A few days ago the FDA touted a procedure for Covid-19 meds that committed the agency to immediate action for developers, formalizing a high-speed response that’s been promised for weeks.

Bioregnum Opinion Column by John Carroll

Decisions that once required months would be measured in hours under the Coronavirus Treatment Acceleration Program. “In many cases” trial protocols could be hammered out in less than a single day. If you had a potential solution to the crisis, the appropriate staffer would be in touch “to get studies underway quickly.”

It would be the ultimate high-speed regulatory pathway from Phase I to approval. Red tape was banished.

But it’s clear that for some — and quite likely many — biopharma execs, the actual agency response has not measured up to the promise. Beyond the front ranks of advanced companies in the field, like Gilead, or for drugs endorsed by President Trump, it may not even come close.

“The first response is this form letter everyone gets,” says one biotech CEO who’s reached out to the FDA on Covid-19. And when you try to cut through that, the ball gets dropped as it is passed from top officials to the frontline staff actually charged with getting things done.

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GSK's Hal Bar­ron buys a $250M stake in George Scan­gos' Vir and makes a bee­line to the clin­ic with Covid-19 an­ti­bod­ies

GlaxoSmithKline is diving straight into the swirling waters of Covid-19 R&D work, and investing $250 million to grab a chunk of equity in one of the emerging stars in infectious disease research to make it official.

GSK put out word this morning that it is partnering with Vir Biotechnology $VIR, the infectious disease startup founded in the Bay Area by former Biogen CEO George Scangos. They’re planning a leap into Phase II studies for 2 preclinical antibody candidates — VIR-7831 and VIR-7832 — that have been engineered to target the SARS-CoV-2 spike protein.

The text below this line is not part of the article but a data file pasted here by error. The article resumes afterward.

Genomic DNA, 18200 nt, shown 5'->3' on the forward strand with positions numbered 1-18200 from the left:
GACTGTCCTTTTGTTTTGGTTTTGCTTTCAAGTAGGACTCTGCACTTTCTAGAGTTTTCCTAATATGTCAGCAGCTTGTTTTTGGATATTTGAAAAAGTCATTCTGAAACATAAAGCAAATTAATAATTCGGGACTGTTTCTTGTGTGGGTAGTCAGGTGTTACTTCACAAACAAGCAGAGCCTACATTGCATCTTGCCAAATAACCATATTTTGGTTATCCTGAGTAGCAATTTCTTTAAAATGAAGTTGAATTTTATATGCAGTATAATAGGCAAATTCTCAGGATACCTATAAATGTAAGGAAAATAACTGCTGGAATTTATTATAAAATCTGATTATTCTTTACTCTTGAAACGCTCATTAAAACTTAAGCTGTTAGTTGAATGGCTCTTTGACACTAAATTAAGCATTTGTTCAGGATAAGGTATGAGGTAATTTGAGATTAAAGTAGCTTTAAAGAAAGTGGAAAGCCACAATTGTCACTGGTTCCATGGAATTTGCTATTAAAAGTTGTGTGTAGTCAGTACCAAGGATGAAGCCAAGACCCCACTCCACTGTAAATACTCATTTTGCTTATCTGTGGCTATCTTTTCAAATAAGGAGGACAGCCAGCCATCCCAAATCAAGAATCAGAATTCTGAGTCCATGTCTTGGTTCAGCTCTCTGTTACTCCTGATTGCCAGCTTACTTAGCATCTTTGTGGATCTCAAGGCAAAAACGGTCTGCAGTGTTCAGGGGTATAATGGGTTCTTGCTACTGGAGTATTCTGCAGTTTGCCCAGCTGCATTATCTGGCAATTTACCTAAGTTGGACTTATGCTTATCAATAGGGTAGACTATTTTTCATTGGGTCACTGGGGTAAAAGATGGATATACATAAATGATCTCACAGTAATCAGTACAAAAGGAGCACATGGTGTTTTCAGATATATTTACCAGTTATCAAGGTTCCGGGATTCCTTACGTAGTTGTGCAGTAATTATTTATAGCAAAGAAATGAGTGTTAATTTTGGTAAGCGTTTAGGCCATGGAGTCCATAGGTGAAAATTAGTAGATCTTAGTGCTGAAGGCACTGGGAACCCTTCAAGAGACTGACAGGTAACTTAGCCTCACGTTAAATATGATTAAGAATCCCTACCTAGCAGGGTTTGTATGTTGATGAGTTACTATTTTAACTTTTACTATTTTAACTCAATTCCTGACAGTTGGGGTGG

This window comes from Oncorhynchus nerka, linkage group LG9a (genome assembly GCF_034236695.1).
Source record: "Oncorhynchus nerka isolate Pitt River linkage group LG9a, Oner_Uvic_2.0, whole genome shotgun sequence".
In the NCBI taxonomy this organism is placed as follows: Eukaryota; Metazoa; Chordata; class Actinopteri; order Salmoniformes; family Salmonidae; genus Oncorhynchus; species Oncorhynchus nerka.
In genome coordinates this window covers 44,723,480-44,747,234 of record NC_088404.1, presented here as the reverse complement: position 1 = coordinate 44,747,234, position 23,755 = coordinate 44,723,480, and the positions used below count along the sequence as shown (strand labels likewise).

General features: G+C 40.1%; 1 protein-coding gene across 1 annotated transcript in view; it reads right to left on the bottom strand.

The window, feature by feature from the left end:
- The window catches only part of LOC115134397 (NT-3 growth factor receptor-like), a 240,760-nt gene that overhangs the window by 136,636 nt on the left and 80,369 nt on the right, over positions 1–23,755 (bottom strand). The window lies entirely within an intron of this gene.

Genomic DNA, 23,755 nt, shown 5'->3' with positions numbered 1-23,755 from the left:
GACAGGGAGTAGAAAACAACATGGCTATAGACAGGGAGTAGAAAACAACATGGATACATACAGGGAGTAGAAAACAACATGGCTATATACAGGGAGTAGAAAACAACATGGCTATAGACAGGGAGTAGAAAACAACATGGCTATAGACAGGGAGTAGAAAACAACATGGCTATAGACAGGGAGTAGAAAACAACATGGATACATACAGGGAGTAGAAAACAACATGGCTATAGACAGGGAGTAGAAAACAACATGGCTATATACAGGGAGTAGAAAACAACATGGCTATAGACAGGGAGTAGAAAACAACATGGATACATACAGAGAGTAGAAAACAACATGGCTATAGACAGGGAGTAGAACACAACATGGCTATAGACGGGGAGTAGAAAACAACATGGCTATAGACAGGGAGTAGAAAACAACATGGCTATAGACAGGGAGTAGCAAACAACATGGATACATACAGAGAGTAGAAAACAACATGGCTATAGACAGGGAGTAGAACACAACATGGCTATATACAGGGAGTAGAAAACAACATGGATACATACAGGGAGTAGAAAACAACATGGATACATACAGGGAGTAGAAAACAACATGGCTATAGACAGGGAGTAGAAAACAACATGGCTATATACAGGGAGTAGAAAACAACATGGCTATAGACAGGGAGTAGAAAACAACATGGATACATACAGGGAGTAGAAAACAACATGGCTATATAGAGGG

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UP­DAT­ED: A small, ob­scure biotech just won big with their IPO. In this mar­ket. Are you kid­ding me?

How could a small, largely unknown biotech that emerged from stealth mode just months ago with early-stage cancer programs jump onto Wall Street in the middle of a Category 6 financial hurricane and sail through with a $165 million IPO?

And what does that mean for the rest of the industry waiting to see just how much damage global lockdowns will wreak on clinical development?

The biotech is a company called Zentalis. The crew there nabbed an $85 million crossover round late last year — notably waiting 5 years before waving the numbers around to attract attention, according to my read of a FierceBiotech story. Perceptive joined in, but the syndicate was not in general the kind of marquee affair that gets tongues wagging.

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Ready to de­clare a de­fin­i­tive come­back in two months, Im­munomedics stops PhI­II ear­ly, re­cruits new CEO

More than a year ago, hit by a surprise complete response letter from the FDA, Immunomedics bid its then-CEO, Michael Pehl, adieu and began a 15-month quest to resolve the manufacturing issues cited in the CRL and seek a new leader — all the while moving forward with a Phase III study on its lead drug for metastatic triple-negative breast cancer.

Today the biotech said their stars are finally aligning. Not only is Novartis Oncology vet Harout Semerjian coming on board as CEO to steer what they believe will be a smooth sail to a new PDUFA date in June, Immunomedics has also been informed that their late-stage trial can be stopped early due to “compelling evidence of efficacy.”

An­oth­er day, an­oth­er boat­load for biotech. Deer­field adds $840M to rush of ven­ture dol­lars

The biotech dollars just keep rolling in.

Even as the world economy faces an economic contraction unprecedented in nature, biotech venture capital firms are announcing huge new investment pots. The latest? Deerfield Management Co.

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Small mol­e­cules, bi­o­log­ics and now gene ther­a­pies: Ger­many's Evotec adds an­oth­er feath­er to its R&D cap

German drug discovery company Evotec — which has a thriving rolodex of biopharma partners such as Bayer, Boehringer Ingelheim, Novartis, Novo Nordisk, Pfizer, Sanofi, and Takeda — is now venturing into gene therapies.

The company swallowed Seattle-based Just Biotherapeutics, a company focused on reducing the cost of manufacturing protein therapies last year. It is now setting up a dedicated R&D site for gene therapies in Austria, in an effort to achieve a “modality-agnostic” repertoire — small molecules, biologics and now gene therapies.

A pair of PhI­II fail­ures spells last rites for Men­lo’s once-promis­ing Mer­ck drug

Four months after an intercontinental merger, Menlo Therapeutics is counting yet another pair of trial failures — ones with significant consequences for the companies, their shareholders and the drug.

In two pivotal Phase III trials, Menlo’s lead drug serlopitant failed to treat pruritus associated with prurigo nodularis — basically itchiness from a particular skin disease that causes red lesions on a person’s arms or legs. Serlopitant has long been the company’s only drug and as recently as 2018, it looked promising enough to support a stock price of $37. In April of that year, a Phase II failure demolished the stock price overnight: $35 to $9. Other subsequent stumbles trickled the ticker down to just above $2.